The judge may sentence the minor immediately or set a “disposition” hearing to determine the appropriate sentence. Rather than being sentenced to jail or prison, the minor may be “committed” to juvenile hall, a ranch or camp, the Division of Juvenile Justice (formerly California Youth Authority), removed from his or her home and sent to foster care, be required to register as a sex offender, or be placed on probation. The judge may also, or instead, impose sanctions such as: payment of a fine and/or restitution, community service, or attendance in victim impact class. The juvenile court cannot sentence minors to serve a sentence in state prison (In contrast, if tried as an adult, the juvenile might be subject to state prison—and although juvenile court generally can only sentence a minor until the age of 25, the adult court has jurisdiction to sentence a minor to life in prison.)
Another difference between juvenile and adult court is that minors do not have the right to drug treatment instead of incarceration for nonviolent drug possession offenses under Proposition 36. In spite of this difference, it may be in the minor’s interest to proceed in the juvenile system for nonviolent drug offenses because juvenile records automatically become sealed and also because the juvenile court system does not have the authority to require a minor who committed a drug offense to register as a narcotics offender. Attorney Thomas Greenberg is available to counsel you in this decision.
Regarding immigration consequences, adjudications in juvenile court do not count as convictions for immigration purposes, although they may trigger conduct-based grounds to deport a minor or exclude him or her from gaining legal residency or citizenship.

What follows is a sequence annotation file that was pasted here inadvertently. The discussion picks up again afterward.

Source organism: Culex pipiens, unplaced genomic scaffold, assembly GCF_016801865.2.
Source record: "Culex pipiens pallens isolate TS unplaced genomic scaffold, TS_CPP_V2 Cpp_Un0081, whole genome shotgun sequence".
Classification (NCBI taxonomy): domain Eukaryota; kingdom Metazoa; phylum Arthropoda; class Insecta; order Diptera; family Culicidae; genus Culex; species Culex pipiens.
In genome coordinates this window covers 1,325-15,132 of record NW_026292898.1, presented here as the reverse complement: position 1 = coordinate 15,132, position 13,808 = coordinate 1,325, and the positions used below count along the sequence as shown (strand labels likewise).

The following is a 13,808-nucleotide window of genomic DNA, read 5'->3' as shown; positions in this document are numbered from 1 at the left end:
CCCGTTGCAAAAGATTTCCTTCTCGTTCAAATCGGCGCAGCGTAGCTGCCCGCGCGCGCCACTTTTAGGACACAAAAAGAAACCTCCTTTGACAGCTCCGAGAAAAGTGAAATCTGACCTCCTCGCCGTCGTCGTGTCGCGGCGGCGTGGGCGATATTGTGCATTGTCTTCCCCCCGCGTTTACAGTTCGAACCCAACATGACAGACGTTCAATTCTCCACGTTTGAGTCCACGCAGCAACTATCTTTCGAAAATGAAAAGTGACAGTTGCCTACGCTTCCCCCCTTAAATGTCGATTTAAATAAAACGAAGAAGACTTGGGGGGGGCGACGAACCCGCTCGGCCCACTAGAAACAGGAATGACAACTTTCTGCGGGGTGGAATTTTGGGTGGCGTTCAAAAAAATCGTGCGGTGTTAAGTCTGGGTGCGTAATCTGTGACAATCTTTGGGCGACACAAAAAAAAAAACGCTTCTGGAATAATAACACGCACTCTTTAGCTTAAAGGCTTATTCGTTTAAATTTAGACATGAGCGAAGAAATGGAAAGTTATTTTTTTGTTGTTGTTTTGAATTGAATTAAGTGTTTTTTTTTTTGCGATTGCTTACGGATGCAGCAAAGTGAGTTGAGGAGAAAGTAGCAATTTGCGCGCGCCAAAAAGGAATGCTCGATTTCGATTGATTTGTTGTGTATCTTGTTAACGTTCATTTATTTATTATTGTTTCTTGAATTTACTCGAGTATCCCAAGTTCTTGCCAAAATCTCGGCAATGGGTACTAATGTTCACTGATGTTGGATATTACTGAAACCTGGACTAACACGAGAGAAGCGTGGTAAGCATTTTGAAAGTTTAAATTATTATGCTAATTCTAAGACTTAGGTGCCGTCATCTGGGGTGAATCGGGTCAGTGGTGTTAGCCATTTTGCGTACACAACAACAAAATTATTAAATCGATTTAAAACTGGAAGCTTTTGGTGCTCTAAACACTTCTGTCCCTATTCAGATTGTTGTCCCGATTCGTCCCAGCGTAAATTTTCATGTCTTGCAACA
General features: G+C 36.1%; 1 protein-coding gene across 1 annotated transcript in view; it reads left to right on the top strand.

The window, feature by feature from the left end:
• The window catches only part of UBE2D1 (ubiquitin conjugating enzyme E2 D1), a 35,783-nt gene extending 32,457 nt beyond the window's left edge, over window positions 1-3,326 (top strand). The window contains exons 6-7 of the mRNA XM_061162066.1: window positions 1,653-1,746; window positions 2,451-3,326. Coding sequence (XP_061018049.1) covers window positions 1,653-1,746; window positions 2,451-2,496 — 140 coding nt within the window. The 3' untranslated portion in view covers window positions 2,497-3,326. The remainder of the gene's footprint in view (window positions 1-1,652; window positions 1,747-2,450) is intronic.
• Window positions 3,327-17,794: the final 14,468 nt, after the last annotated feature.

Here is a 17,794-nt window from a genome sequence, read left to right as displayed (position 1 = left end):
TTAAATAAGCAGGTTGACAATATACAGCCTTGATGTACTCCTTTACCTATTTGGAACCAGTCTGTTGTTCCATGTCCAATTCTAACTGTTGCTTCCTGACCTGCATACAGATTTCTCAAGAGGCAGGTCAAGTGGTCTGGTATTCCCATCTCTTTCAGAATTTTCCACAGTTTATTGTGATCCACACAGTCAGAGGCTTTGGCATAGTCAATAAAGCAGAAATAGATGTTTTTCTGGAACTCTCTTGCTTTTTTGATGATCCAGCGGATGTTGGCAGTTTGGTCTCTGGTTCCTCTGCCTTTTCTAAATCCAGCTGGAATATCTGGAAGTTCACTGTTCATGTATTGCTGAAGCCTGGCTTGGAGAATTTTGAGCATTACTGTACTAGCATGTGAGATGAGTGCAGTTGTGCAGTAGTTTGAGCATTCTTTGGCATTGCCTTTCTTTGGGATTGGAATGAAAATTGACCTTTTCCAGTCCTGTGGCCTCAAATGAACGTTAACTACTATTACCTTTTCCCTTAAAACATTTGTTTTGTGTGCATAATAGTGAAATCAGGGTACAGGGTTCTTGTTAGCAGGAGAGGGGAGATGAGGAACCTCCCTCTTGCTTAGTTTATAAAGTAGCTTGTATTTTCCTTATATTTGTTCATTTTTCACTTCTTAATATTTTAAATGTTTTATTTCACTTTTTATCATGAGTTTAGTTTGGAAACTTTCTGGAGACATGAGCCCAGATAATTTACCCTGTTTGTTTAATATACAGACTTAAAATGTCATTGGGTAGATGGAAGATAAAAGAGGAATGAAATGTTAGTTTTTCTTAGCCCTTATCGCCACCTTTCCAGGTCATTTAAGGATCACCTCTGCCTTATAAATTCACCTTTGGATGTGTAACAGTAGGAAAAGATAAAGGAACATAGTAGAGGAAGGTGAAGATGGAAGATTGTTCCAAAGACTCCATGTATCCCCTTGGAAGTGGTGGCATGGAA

Juvenile Records: Sealed, Destroyed, or Haunting?
Generally, juvenile court records are protected from the public and cannot be obtained by subpoena. Members of the public may inspect juvenile case files only with a court order.
To seal juvenile court records, a petition must be filed by the subject of the records (the minor) or the probation department either five years after the offense occurred or when the subject of the records reaches age 18, whichever is earlier. Generally, the sealing or records is granted only for records of misdemeanors. Adjudications where the minor was found to have committed a serious or violent offense when the minor was age 14 or older are not eligible for being sealed and destroyed. Juvenile courts are required to destroy the records of minors when they reach age 38, unless “good cause” exists for retaining the records. Keep in mind that while the court may destroy its records, other agencies (such as the probation department) may still have records. You can petition other agencies to destroy their records.